The OSHA area director will review the information and immediately determine whether there is a reasonable basis for the allegation.
If it is decided the case has merit, the area director will assign a compliance officer to conduct an immediate inspection of the workplace.
If an imminent danger situation is found, upon inspection, the compliance officer will ask the employer to voluntarily abate the hazard and to remove endangered employees from exposure.
Should the employer fail to do this, OSHA, through the regional solicitor, may apply to the nearest Federal District Court for appropriate legal action to correct the situation.
Before the OSHA inspector leaves the workplace, he or she will advise all affected employees of the hazard and post an imminent danger notice. Judicial action can produce a temporary restraining order (immediate shutdown) of the operation or section of the workplace where the imminent danger exists.
Should OSHA “arbitrarily or capriciously” decline to bring court action, the affected employees may sue the Secretary of Labor to compel the Secretary to do so.
Walking off the job because of potentially unsafe workplace conditions is not ordinarily an employee right. To do so may result in disciplinary action by the employer. However, an employee does have the right to refuse (in good faith) to be exposed to imminent danger. OSHA rules protect employees from discrimination if:
- Where possible, he or she asked the employer to eliminate the danger, and the employer failed to do so;
- The danger facing the employee is so grave that a “reasonable person” in the same situation would conclude there is a real danger of death or serious physical harm; or
- The danger is so imminent that there is not sufficient time to have the danger eliminated through normal enforcement procedures; and
- The employee has no reasonable alternative to refusing to work under these conditions (e.g. asking for reassignment to another area).
Catastrophes and Fatal Accidents
Second priority is given to investigation of fatalities and catastrophes resulting in hospitalization of three or more employees. Such situations must be reported to OSHA by the employer within eight hours. Investigations are conducted to determine if OSHA standards were violated and to avoid recurrence of similar accidents.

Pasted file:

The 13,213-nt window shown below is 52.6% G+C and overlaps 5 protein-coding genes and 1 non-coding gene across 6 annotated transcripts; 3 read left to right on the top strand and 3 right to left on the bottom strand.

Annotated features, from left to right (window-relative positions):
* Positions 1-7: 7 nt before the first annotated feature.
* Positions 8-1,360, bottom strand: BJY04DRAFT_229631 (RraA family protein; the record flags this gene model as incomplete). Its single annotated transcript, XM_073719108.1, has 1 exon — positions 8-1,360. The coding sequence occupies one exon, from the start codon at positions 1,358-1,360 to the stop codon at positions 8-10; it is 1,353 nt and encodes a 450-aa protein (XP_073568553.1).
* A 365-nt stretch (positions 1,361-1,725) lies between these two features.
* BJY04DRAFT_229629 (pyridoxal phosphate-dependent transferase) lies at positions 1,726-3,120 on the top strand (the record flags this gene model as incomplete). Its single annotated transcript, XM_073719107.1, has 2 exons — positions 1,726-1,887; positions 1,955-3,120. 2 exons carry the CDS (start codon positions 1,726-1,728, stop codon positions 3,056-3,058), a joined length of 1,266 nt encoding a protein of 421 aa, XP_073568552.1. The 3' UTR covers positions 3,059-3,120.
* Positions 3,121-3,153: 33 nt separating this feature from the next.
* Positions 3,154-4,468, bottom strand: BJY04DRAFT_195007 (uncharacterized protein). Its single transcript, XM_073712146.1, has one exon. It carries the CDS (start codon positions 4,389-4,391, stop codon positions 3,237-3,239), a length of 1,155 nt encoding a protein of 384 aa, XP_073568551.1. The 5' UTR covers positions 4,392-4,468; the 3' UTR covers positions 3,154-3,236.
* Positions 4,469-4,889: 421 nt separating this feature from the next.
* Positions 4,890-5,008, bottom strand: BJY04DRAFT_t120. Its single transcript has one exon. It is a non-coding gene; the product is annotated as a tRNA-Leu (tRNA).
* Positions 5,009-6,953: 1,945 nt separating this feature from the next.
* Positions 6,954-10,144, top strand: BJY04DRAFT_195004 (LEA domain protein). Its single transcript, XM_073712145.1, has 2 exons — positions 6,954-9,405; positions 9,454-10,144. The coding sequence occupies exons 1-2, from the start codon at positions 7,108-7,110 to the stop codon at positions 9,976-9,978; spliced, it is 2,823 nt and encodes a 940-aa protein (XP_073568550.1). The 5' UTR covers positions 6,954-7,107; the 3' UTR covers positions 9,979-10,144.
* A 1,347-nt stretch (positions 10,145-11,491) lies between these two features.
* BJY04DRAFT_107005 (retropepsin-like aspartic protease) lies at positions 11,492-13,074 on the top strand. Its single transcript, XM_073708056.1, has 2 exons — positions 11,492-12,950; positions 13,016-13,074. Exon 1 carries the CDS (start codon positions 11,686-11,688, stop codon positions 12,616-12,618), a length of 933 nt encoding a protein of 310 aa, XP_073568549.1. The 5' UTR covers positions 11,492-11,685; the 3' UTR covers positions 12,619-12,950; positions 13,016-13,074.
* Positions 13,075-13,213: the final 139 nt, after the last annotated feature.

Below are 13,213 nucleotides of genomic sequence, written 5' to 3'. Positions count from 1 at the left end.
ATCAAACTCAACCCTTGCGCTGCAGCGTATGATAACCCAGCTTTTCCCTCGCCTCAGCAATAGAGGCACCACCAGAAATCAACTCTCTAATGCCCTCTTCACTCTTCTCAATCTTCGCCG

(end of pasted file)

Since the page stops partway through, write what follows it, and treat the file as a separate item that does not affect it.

Third priority is given to employee complaints of alleged violations of standards or of unsafe or unhealthy working conditions. Also included in this category are serious referrals of unsafe or unhealthy working conditions from other sources, such as local or state agencies or departments.
The Act gives each employee the right to request an OSHA inspection when the employee feels he or she is in imminent danger from a hazard or when he or she feels that there is a violation of an OSHA standard that threatens physical harm.
If requested, OSHA will maintain confidentiality, will inform the employee of any action it takes regarding the complaint and, will hold an informal review of any decision not to inspect. Just as in situations of imminent danger, the employee’s name will be withheld from the employer, if the employee so requests.
Programmed High-Hazard Inspections
Next in priority are programmed, or planned, inspections aimed at specific high-hazard industries, occupations or health substances. Industries are selected for inspection on the basis of factors such as the death, injury and illness incidence rates, and employee exposure to toxic substances.
Special emphasis may be regional or national in scope, depending on the distribution of the workplaces involved. States with their own occupational safety and health programs may use somewhat different systems to identify high-hazard industries for inspection.
A follow-up inspection determines whether previously cited violations have been corrected. If an employer has failed to abate a violation, the compliance officer informs the employer that he/she is subject to “Notification of Failure to Abate” alleged violation and may face additional proposed daily penalties while such failures or violations continue.
Prior to inspection, the compliance officer will become familiar with as many relevant facts as possible about the workplace, taking into account such things as the history of the establishment, the nature of the business, and the particular standards likely to apply. Preparing for the inspection also involves selecting appropriate equipment for detecting and measuring fumes, gases, toxic substances, noise, etc.
An inspection begins when the OSHA compliance officer arrives at the establishment. He or she displays official credentials and asks to meet an appropriate employer representative. Employers should always insist upon seeing the compliance officer’s credentials.
An OSHA compliance officer carries U.S. Department of Labor credentials bearing his or her photograph and a serial number that can be verified by phoning the nearest OSHA office.
Anyone who tries to collect a penalty at the time of inspection or promotes the sale of a product or service at any time, is not a OSHA compliance officer.
Posing as a compliance officer is a violation of law; suspected impostors should be promptly reported to local law enforcement agencies and to OSHA.